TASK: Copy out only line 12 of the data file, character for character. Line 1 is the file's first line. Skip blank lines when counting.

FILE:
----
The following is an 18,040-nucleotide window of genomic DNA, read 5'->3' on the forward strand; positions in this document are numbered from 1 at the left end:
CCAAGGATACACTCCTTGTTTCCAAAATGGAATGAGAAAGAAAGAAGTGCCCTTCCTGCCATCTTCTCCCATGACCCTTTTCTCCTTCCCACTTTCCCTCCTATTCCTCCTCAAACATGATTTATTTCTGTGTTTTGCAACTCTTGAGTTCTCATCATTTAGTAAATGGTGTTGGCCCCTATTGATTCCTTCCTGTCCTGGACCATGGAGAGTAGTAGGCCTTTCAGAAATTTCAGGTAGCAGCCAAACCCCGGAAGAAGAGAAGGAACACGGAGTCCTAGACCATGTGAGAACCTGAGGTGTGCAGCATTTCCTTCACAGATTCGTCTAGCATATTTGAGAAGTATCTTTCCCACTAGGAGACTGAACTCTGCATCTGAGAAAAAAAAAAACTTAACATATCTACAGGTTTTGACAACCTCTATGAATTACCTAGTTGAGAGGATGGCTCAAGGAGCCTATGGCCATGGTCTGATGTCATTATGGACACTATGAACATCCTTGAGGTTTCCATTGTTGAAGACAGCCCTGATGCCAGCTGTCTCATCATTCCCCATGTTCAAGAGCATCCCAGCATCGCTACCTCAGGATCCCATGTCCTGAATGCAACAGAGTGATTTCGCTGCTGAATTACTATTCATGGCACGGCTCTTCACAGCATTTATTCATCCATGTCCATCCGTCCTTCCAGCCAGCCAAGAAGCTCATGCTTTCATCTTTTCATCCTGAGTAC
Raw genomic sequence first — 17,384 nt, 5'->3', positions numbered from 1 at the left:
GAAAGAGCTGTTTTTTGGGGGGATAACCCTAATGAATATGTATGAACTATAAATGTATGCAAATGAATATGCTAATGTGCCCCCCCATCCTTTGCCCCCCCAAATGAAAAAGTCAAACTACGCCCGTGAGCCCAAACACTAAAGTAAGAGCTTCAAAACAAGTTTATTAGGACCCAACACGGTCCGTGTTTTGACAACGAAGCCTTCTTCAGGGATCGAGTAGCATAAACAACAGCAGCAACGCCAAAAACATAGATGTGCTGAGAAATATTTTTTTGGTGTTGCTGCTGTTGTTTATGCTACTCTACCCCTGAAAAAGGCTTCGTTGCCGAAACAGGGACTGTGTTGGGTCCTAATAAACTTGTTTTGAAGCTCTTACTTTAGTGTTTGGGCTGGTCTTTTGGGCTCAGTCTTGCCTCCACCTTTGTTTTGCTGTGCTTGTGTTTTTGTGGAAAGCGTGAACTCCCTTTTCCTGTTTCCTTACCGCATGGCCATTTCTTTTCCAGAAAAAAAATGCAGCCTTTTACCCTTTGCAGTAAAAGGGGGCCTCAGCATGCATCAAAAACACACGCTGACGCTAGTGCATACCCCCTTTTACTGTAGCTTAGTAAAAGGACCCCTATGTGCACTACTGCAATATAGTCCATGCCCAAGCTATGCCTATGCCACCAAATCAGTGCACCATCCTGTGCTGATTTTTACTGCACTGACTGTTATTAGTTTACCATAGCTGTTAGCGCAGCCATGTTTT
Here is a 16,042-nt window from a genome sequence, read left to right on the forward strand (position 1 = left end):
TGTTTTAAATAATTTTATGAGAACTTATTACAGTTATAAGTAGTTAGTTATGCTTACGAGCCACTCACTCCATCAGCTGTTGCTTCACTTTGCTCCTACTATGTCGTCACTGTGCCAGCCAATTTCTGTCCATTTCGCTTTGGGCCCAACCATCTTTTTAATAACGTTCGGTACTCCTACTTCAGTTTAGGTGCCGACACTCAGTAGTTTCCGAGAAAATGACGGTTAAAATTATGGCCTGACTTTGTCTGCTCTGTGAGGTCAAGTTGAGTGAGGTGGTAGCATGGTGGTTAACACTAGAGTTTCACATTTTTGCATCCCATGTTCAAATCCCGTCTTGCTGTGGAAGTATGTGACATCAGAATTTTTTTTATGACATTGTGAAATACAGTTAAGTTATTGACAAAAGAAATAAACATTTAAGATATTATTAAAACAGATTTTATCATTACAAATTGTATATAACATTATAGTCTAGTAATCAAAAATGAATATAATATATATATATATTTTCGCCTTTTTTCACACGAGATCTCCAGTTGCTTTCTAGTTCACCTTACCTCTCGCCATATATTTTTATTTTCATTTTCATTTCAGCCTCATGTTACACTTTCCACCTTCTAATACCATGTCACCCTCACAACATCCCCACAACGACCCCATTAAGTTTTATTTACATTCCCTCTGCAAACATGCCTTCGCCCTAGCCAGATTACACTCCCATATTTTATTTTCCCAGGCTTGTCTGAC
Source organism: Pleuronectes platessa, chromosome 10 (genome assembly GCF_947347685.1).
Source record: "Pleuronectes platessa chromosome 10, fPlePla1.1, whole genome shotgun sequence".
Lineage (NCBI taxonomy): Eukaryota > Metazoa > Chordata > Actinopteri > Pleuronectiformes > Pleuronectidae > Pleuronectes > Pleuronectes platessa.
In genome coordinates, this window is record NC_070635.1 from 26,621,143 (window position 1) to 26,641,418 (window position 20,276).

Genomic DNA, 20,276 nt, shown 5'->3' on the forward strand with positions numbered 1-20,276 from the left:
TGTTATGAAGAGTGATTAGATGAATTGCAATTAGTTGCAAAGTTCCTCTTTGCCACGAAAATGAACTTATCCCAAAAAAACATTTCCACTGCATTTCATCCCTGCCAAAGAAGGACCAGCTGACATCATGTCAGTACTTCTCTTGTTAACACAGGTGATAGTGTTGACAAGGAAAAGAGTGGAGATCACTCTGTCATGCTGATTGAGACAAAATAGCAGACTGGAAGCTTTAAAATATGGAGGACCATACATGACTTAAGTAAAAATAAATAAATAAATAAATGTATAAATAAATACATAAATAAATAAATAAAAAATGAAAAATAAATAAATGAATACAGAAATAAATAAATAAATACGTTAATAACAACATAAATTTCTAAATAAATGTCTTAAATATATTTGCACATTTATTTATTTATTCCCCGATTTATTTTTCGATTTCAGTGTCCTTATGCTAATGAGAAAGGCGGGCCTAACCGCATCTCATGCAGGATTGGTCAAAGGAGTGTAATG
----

TGTTATGAAGAGTGATTAGATGAATTGCAATTAGTTGCAAAGTTCCTCTTTGCCACGAAAATGAACTTATCCCAAAAAAACATTTCCACTGCATTTCATCCCTGCCAAAGAAGGACCAGCTGACATCATGTCAGTACTTCTCTTGTTAACACAGGTGATAGTGTTGACAAGGAAAAGAGTGGAGATCACTCTGTCATGCTGATTGAGACAAAATAGCAGACTGGAAGCTTTAAAATATGGAGGACCATACATGACTTAAGTAAAAATAAATAAATAAATAAATGTATAAATAAATACATAAATAAATAAATAAAAAATGAAAAATAAATAAATGAATACAGAAATAAATAAATAAATACGTTAATAACAACATAAATTTCTAAATAAATGTCTTAAATATATTTGCACATTTATTTATTTATTCCCCGATTTATTTTTCGATTTCAGTGTCCTTATGCTAATGAGAAAGGCGGGCCTAACCGCATCTCATGCAGGATTGGTCAAAGGAGTGTAATG